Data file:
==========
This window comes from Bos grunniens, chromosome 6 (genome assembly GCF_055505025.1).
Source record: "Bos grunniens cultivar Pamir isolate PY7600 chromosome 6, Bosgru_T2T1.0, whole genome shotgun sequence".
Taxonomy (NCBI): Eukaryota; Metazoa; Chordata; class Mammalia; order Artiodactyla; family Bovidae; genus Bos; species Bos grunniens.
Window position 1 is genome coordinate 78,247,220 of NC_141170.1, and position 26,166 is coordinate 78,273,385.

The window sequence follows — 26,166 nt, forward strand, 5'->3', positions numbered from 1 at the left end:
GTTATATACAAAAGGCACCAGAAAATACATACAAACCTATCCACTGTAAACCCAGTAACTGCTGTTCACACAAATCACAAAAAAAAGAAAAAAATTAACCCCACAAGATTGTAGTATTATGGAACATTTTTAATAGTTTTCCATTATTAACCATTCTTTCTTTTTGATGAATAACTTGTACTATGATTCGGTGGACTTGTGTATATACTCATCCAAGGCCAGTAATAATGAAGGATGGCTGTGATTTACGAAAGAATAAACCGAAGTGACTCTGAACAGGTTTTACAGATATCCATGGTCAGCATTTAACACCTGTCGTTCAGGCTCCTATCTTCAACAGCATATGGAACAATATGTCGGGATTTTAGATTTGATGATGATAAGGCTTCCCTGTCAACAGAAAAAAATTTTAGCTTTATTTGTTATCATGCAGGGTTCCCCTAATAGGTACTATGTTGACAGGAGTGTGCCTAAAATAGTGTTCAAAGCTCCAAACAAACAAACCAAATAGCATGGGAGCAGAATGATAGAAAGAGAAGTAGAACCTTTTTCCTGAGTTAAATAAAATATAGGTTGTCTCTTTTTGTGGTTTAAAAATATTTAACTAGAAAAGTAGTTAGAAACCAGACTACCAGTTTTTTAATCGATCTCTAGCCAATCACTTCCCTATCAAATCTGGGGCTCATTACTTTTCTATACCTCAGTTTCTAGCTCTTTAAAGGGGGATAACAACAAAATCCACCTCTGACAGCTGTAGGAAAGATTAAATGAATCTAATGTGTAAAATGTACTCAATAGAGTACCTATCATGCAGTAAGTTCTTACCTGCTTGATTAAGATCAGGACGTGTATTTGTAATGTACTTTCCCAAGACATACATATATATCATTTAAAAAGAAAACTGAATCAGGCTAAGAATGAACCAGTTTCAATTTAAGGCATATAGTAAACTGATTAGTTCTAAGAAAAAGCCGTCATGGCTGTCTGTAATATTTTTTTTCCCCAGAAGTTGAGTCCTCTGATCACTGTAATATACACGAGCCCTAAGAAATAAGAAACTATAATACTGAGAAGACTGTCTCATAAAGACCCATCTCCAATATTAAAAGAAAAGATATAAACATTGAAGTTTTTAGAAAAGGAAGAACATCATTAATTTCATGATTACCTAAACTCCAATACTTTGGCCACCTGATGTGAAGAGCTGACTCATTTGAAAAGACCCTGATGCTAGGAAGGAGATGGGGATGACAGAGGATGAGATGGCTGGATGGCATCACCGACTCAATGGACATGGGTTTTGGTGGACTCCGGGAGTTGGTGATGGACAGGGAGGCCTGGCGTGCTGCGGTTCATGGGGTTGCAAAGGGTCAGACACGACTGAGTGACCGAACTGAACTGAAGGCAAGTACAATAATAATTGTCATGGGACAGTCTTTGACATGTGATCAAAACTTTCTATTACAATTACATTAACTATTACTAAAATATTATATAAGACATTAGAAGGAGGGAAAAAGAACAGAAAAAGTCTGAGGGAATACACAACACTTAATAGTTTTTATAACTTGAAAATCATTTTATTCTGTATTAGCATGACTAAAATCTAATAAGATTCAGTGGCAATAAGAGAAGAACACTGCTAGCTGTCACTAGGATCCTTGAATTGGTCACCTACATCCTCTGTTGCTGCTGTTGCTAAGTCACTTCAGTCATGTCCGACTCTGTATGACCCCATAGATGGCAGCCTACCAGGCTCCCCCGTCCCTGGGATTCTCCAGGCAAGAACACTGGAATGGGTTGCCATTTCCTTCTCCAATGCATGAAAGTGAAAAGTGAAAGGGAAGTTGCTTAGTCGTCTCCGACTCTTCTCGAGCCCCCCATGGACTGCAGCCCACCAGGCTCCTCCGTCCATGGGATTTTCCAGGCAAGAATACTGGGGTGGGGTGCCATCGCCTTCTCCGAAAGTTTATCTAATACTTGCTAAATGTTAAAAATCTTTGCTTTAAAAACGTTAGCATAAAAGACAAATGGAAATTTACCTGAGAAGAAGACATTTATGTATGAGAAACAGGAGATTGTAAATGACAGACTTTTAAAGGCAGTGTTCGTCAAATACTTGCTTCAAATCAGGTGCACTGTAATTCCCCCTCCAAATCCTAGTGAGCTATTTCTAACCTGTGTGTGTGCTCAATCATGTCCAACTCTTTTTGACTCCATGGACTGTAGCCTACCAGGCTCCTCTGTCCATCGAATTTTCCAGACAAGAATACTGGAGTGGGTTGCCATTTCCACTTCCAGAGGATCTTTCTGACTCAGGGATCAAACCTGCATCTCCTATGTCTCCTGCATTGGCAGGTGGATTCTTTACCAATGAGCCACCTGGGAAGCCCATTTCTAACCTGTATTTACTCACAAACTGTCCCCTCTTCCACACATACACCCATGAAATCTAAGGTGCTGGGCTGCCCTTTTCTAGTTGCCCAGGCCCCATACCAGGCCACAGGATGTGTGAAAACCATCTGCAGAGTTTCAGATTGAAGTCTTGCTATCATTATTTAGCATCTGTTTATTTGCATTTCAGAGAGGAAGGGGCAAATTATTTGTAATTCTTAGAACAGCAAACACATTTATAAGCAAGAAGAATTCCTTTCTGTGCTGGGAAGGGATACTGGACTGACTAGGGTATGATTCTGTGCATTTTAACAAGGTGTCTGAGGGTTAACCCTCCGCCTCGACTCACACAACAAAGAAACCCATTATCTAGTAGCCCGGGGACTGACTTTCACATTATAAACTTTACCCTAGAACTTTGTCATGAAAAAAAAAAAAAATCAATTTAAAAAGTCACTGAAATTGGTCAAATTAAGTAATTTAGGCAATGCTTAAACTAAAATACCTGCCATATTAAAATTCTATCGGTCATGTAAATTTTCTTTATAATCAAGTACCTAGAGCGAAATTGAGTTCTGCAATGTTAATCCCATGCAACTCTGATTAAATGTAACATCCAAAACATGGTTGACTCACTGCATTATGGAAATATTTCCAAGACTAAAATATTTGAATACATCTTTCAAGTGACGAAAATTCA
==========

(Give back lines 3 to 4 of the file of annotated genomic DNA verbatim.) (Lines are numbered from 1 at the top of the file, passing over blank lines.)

Taxonomy (NCBI): Eukaryota; Metazoa; Chordata; class Mammalia; order Artiodactyla; family Bovidae; genus Bos; species Bos grunniens.
Window position 1 is genome coordinate 78,247,220 of NC_141170.1, and position 26,166 is coordinate 78,273,385.